This book provides an accessible, critical introduction to the three main approaches that dominated work in the philosophy of mathematics during the twentieth century: logicism, intuitionism and formalism.
"George and Velleman manage to accomplish a difficult feat: on the one hand, they explain, clearly and rigorously, a number of highly technical accomplishments of twentieth-century mathematical logic, making plain the relevance of the mathematical work for philosophy; yet, on the other, they presuppose little more from their readers than a first course in basic logic. The examples they choose to explicate their points are carefully selected and illuminating. This is a splendid book." William Ewald, University of Pennsylvania
"This book includes just the right mix of helpful historical exposition and clear, tight philosophical argument. It is extremely well written and does an excellent job of making difficult material accessible. There is nothing else currently available that discusses in a single volume such a wide range of important material. The authors are to be commended for a job well done." Andrew Irvine, University of British Columbia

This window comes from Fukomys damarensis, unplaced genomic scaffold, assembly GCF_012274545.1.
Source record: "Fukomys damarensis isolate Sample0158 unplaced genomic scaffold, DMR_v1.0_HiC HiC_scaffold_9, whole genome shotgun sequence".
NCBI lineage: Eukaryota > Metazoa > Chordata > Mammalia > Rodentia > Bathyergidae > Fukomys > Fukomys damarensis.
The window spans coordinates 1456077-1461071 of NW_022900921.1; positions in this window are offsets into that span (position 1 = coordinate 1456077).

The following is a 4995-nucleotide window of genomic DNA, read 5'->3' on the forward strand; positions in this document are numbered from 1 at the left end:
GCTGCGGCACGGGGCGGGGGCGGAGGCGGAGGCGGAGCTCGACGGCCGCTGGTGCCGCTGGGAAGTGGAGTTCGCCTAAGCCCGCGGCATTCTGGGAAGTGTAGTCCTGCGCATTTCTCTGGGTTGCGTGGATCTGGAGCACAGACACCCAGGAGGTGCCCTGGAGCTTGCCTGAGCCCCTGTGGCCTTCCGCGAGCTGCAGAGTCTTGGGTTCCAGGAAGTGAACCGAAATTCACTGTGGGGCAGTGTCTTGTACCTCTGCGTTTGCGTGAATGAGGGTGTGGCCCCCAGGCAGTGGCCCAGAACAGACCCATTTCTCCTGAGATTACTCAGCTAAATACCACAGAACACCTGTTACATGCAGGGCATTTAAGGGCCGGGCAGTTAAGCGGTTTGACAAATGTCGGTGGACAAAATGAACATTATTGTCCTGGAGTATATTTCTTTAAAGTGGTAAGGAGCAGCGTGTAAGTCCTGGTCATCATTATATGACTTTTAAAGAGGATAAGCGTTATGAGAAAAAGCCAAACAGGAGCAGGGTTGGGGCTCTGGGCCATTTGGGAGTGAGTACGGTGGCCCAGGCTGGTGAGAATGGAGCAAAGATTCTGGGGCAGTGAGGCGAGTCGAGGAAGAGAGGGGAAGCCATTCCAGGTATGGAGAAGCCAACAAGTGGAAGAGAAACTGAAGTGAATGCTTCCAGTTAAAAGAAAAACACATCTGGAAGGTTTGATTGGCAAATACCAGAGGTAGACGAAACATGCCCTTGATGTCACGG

"This is a well-written, informative and innovative introduction to philosophies of mathematics. It is a very valuable addition to the existing literature." Wilfried Sieg, Carnegie Mellon University